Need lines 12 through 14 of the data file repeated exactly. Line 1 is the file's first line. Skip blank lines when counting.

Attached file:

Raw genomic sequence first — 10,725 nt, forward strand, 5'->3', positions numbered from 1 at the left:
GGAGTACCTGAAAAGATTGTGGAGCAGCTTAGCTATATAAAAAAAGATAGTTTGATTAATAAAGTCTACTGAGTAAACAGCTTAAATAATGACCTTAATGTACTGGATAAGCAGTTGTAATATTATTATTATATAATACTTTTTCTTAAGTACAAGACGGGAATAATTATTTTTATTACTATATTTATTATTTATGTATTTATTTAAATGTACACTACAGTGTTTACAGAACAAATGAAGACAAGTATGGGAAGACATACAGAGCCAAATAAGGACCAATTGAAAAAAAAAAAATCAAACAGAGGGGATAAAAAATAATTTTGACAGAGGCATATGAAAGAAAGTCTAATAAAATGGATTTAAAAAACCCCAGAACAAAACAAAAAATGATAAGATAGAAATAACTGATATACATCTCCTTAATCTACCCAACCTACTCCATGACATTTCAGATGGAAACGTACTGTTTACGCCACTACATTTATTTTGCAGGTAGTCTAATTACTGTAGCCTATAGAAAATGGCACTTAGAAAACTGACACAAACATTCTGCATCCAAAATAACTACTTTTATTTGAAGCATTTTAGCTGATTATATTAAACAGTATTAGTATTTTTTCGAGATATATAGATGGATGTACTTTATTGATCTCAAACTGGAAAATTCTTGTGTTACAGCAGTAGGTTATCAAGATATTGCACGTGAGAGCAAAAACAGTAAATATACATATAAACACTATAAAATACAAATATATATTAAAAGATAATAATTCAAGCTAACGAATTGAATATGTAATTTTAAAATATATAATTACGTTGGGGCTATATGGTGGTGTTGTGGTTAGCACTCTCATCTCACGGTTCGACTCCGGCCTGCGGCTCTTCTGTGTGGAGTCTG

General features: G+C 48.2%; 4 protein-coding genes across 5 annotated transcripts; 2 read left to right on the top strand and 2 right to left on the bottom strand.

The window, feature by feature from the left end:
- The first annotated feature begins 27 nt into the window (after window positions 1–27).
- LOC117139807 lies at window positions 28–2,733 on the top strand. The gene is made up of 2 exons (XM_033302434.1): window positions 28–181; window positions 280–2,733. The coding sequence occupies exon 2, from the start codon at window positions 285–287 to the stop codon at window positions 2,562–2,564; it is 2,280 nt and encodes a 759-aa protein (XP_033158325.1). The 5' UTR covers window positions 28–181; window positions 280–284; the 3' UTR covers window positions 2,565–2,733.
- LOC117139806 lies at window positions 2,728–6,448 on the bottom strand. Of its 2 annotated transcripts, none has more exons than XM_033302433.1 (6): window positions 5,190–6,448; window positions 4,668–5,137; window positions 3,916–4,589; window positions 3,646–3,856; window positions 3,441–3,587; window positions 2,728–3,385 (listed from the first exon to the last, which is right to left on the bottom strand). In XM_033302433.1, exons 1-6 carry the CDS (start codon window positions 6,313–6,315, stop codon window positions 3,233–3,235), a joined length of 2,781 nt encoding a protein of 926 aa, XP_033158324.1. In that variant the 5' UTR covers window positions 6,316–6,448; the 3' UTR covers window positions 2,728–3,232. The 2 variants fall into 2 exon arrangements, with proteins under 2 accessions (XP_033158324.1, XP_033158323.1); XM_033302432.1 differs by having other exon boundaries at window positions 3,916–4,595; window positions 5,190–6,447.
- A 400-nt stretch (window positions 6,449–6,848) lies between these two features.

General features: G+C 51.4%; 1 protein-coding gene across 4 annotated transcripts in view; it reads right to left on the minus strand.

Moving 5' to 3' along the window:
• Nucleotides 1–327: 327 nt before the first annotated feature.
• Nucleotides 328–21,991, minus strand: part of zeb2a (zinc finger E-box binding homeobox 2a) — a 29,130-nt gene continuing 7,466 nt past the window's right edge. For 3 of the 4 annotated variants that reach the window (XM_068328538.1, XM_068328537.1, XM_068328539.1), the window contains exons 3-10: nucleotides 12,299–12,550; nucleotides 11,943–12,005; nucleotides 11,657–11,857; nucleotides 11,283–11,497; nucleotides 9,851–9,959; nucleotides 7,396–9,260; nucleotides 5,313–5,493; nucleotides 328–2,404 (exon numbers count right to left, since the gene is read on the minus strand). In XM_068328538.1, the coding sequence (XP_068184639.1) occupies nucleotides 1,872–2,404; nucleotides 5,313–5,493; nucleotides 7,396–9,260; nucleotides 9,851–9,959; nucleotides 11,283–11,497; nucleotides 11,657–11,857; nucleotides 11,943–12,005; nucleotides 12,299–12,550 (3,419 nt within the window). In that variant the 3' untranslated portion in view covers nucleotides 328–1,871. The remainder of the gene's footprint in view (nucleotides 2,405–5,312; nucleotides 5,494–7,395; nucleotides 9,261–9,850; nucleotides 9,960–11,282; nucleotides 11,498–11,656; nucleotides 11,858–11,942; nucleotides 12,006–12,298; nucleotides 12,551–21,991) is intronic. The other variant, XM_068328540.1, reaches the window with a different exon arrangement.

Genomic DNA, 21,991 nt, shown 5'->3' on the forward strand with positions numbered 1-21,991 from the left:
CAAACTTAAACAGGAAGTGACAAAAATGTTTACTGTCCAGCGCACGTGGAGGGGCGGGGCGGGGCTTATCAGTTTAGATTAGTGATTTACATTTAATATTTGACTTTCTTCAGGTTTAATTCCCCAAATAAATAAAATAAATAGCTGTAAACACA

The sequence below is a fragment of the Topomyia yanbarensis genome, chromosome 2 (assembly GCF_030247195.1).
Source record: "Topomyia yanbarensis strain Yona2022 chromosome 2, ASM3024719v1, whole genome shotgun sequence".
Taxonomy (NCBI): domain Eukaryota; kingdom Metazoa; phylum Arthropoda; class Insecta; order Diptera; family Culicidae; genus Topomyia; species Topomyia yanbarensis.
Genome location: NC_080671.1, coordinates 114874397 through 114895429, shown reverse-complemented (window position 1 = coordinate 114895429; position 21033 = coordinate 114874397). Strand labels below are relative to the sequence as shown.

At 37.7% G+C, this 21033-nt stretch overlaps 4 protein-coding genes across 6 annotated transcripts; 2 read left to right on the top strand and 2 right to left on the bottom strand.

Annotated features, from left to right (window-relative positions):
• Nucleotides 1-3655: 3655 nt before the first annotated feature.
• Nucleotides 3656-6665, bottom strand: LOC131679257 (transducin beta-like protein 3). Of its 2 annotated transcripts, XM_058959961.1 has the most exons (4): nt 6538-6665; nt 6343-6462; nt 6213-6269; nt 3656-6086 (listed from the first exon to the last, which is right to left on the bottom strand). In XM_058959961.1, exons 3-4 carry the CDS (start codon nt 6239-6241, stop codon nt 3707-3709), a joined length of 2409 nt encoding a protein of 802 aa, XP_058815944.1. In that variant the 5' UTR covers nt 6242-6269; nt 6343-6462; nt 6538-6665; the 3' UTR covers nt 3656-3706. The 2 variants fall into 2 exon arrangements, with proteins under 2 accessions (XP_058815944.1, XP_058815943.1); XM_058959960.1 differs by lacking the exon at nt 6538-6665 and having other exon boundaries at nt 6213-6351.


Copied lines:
• Nucleotides 328–21,991, minus strand: part of zeb2a (zinc finger E-box binding homeobox 2a) — a 29,130-nt gene continuing 7,466 nt past the window's right edge. For 3 of the 4 annotated variants that reach the window (XM_068328538.1, XM_068328537.1, XM_068328539.1), the window contains exons 3-10: nucleotides 12,299–12,550; nucleotides 11,943–12,005; nucleotides 11,657–11,857; nucleotides 11,283–11,497; nucleotides 9,851–9,959; nucleotides 7,396–9,260; nucleotides 5,313–5,493; nucleotides 328–2,404 (exon numbers count right to left, since the gene is read on the minus strand). In XM_068328538.1, the coding sequence (XP_068184639.1) occupies nucleotides 1,872–2,404; nucleotides 5,313–5,493; nucleotides 7,396–9,260; nucleotides 9,851–9,959; nucleotides 11,283–11,497; nucleotides 11,657–11,857; nucleotides 11,943–12,005; nucleotides 12,299–12,550 (3,419 nt within the window). In that variant the 3' untranslated portion in view covers nucleotides 328–1,871. The remainder of the gene's footprint in view (nucleotides 2,405–5,312; nucleotides 5,494–7,395; nucleotides 9,261–9,850; nucleotides 9,960–11,282; nucleotides 11,498–11,656; nucleotides 11,858–11,942; nucleotides 12,006–12,298; nucleotides 12,551–21,991) is intronic. The other variant, XM_068328540.1, reaches the window with a different exon arrangement.

Genomic DNA, 21,991 nt, shown 5'->3' on the forward strand with positions numbered 1-21,991 from the left:
CAAACTTAAACAGGAAGTGACAAAAATGTTTACTGTCCAGCGCACGTGGAGGGGCGGGGCGGGGCTTATCAGTTTAGATTAGTGATTTACATTTAATATTTGACTTTCTTCAGGTTTAATTCCCCAAATAAATAAAATAAATAGCTGTAAACACA